Here’s a lesson you for

Here’s a lesson for you, courtesy of Yahoo: Make sure your words are in the correct order.

Another lesson: Proofread everything you write. Even the headlines.

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When words out are of order

If you’re shopping around for a great loan, you might be interested in this article from Yahoo! Finance:

save-when-money-fin-per-hp

Unfortunately (but not surprisingly), you’d be disappointed. The article isn’t about saving “when money shopping.” It’s about saving money when shopping. That’s just a little different.

What does a police beach department do?

What kind of policing does a beach department do? Are the cops on the lookout for illegal shell games? Reckless diving? Phishing scams? Maybe the Yahoo! Style writer will fill us in:

police beach sty

Getting words in the order wrong

If someone paid to have this written for yahoo.com, I’d suggest they try getting half or more of their money back:

fp or more 2

Still learning English?

If you’re still learning English, you might want to rethink you’re decision to write for Yahoo! Answers. You might just find that your skills aren’t up to par — even for a site with standards as low as Yahoo!’s.

You don’t want to end up writing like this:

feed dogs ans

I have no idea what “to make it easier” means. To make what easier? I have no idea why the writer can’t figure out how to write a question. Someone needs to explain to this writer about transpose the words in “you should” and “you shouldn’t.” Sigh. Maybe that will be covered in the writer’s next English class.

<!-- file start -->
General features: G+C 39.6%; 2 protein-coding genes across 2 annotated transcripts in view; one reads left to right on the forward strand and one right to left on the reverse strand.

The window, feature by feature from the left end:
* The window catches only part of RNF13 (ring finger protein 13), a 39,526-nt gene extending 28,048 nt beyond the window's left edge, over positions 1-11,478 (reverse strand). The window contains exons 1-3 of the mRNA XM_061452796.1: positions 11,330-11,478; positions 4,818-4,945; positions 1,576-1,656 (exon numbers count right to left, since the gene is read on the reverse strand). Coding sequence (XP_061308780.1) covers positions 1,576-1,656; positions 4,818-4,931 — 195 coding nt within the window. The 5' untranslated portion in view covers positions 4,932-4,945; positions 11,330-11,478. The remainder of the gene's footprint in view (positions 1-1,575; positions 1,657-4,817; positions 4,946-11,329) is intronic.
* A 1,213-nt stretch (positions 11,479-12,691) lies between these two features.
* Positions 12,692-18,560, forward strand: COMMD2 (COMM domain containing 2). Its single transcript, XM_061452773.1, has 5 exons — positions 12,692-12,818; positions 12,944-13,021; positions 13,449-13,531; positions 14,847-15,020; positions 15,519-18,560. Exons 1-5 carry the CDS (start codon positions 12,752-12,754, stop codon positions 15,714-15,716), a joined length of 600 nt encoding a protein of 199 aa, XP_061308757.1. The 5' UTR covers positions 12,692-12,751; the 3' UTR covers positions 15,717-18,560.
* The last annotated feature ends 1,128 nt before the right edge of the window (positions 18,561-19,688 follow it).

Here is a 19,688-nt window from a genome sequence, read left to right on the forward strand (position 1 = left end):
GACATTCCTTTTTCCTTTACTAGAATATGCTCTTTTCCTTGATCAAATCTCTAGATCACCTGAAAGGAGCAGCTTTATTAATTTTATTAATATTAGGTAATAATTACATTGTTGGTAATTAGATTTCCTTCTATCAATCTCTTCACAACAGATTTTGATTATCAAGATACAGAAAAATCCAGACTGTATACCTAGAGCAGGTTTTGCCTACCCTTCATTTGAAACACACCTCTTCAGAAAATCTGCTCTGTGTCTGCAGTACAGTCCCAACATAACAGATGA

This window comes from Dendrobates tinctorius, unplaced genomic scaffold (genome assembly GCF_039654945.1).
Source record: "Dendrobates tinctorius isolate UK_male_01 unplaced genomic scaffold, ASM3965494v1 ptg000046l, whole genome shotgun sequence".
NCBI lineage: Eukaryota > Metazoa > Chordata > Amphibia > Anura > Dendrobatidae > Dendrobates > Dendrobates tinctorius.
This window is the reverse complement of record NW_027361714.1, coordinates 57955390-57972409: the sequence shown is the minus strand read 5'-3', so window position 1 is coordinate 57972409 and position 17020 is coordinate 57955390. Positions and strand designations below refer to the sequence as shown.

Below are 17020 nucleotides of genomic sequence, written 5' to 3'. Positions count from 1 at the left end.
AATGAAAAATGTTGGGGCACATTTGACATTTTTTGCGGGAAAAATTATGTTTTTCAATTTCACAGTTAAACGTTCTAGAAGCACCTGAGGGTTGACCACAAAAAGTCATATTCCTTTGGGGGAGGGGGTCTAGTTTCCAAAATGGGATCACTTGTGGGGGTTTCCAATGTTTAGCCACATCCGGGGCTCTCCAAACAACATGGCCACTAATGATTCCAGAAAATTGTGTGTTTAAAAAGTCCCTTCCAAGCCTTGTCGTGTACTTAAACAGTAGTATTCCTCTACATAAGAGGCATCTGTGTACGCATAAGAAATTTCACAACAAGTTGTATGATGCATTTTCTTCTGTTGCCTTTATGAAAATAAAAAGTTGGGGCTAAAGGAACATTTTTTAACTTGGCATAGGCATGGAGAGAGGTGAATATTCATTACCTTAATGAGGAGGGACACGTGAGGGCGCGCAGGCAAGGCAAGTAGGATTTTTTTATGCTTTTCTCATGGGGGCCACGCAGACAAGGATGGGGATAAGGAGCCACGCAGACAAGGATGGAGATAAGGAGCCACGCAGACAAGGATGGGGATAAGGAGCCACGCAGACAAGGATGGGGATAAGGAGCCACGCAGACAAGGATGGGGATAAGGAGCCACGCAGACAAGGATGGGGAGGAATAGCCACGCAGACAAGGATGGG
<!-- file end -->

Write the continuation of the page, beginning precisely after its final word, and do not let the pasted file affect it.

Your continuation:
Word dyslexia

A writer demonstrates a common problem on yahoo.com in what one blogger calls “word dyslexia.”

fp in one what

An editor will to help avoid this

An editor who’s actually familiar with English and a dictionary, could help avoid this embarrassing mistakes on Yahoo! front page:

fp will to help

I have no idea why jumbled words are so prevalent on Yahoo!. And I won’t speculate why the writer chose pizazz over the preferred pizzazz. But I’ll declare everday a mistake on two counts: It appears to be a typo for everyday, and everyday should be every day.

How to instantly spot a ‘fake’ news site

If the words in a sentence are out of order, you’re reading a fake news site — and it’s probably yahoo.com:

fp your is

It’s called proofreading

Words can be corrected using a technique called that proofreading puts words in the correct order. Maybe the folks at yahoo.com should look into it:

fp called that

Whose writing is this?

Words get out of order on Yahoo! Makers on a now seemingly daily basis. Wrong words are used daily, too, especially when the writer can’t choose between two words, only one of which is correct. And with more than a dozen punctuation marks, how can one pick among them? And whose writing is actually worth attempting to replicate?

whos a list diy

Did you spot all those errors? The incorrect word order? The use of between (which should be used with only two objects) instead of among (for more than two)? The lack of a question mark at the end of the question? And the use of who’s (which is a contraction of who is or who has) instead of whose (the possessive pronoun)?

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